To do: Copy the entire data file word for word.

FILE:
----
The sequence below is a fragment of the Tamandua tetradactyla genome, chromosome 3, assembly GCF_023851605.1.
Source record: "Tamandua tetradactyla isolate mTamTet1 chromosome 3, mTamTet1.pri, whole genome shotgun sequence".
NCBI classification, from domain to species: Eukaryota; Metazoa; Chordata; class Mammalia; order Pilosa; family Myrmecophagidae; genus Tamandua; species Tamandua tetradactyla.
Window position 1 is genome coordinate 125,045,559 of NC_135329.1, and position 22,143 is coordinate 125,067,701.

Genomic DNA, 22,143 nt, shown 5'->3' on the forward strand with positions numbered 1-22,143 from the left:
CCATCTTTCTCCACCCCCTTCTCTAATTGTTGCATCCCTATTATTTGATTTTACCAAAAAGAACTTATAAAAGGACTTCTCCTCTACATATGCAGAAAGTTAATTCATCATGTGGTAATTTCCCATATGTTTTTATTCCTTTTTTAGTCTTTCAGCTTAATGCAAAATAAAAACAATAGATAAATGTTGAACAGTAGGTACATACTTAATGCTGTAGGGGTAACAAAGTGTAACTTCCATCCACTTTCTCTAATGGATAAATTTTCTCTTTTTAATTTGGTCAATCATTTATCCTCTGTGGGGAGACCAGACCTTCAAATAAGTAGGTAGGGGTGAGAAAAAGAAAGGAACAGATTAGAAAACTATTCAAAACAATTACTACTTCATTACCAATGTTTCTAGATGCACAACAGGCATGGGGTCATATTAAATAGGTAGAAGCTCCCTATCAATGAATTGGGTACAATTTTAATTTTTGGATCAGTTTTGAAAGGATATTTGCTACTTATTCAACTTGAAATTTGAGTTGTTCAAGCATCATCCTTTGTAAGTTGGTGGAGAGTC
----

The sequence below is a fragment of the Tamandua tetradactyla genome, chromosome 3, assembly GCF_023851605.1.
Source record: "Tamandua tetradactyla isolate mTamTet1 chromosome 3, mTamTet1.pri, whole genome shotgun sequence".
NCBI classification, from domain to species: Eukaryota; Metazoa; Chordata; class Mammalia; order Pilosa; family Myrmecophagidae; genus Tamandua; species Tamandua tetradactyla.
Window position 1 is genome coordinate 125,045,559 of NC_135329.1, and position 22,143 is coordinate 125,067,701.

Genomic DNA, 22,143 nt, shown 5'->3' on the forward strand with positions numbered 1-22,143 from the left:
CCATCTTTCTCCACCCCCTTCTCTAATTGTTGCATCCCTATTATTTGATTTTACCAAAAAGAACTTATAAAAGGACTTCTCCTCTACATATGCAGAAAGTTAATTCATCATGTGGTAATTTCCCATATGTTTTTATTCCTTTTTTAGTCTTTCAGCTTAATGCAAAATAAAAACAATAGATAAATGTTGAACAGTAGGTACATACTTAATGCTGTAGGGGTAACAAAGTGTAACTTCCATCCACTTTCTCTAATGGATAAATTTTCTCTTTTTAATTTGGTCAATCATTTATCCTCTGTGGGGAGACCAGACCTTCAAATAAGTAGGTAGGGGTGAGAAAAAGAAAGGAACAGATTAGAAAACTATTCAAAACAATTACTACTTCATTACCAATGTTTCTAGATGCACAACAGGCATGGGGTCATATTAAATAGGTAGAAGCTCCCTATCAATGAATTGGGTACAATTTTAATTTTTGGATCAGTTTTGAAAGGATATTTGCTACTTATTCAACTTGAAATTTGAGTTGTTCAAGCATCATCCTTTGTAAGTTGGTGGAGAGTC